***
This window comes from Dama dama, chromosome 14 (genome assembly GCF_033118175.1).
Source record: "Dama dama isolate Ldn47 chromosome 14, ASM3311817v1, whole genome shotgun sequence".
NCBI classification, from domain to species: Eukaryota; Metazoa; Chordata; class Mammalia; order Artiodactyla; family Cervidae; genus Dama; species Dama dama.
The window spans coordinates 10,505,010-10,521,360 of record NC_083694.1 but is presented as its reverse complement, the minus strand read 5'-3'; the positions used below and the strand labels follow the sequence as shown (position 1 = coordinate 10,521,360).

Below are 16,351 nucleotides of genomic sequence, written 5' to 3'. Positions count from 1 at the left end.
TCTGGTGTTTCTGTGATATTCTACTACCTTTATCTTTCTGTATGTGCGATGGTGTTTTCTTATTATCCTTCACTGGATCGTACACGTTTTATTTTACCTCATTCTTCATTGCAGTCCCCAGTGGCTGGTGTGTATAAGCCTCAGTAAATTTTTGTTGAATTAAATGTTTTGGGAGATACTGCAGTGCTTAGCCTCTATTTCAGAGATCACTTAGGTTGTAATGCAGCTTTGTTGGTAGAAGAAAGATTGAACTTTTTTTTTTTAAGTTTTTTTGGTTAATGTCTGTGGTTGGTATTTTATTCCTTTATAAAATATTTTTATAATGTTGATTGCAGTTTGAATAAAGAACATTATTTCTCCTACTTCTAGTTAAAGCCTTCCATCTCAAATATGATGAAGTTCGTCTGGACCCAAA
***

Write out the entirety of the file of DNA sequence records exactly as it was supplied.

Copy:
This window comes from Dama dama, chromosome 14 (genome assembly GCF_033118175.1).
Source record: "Dama dama isolate Ldn47 chromosome 14, ASM3311817v1, whole genome shotgun sequence".
NCBI classification, from domain to species: Eukaryota; Metazoa; Chordata; class Mammalia; order Artiodactyla; family Cervidae; genus Dama; species Dama dama.
The window spans coordinates 10,505,010-10,521,360 of record NC_083694.1 but is presented as its reverse complement, the minus strand read 5'-3'; the positions used below and the strand labels follow the sequence as shown (position 1 = coordinate 10,521,360).

Below are 16,351 nucleotides of genomic sequence, written 5' to 3'. Positions count from 1 at the left end.
TCTGGTGTTTCTGTGATATTCTACTACCTTTATCTTTCTGTATGTGCGATGGTGTTTTCTTATTATCCTTCACTGGATCGTACACGTTTTATTTTACCTCATTCTTCATTGCAGTCCCCAGTGGCTGGTGTGTATAAGCCTCAGTAAATTTTTGTTGAATTAAATGTTTTGGGAGATACTGCAGTGCTTAGCCTCTATTTCAGAGATCACTTAGGTTGTAATGCAGCTTTGTTGGTAGAAGAAAGATTGAACTTTTTTTTTTTAAGTTTTTTTGGTTAATGTCTGTGGTTGGTATTTTATTCCTTTATAAAATATTTTTATAATGTTGATTGCAGTTTGAATAAAGAACATTATTTCTCCTACTTCTAGTTAAAGCCTTCCATCTCAAATATGATGAAGTTCGTCTGGACCCAAA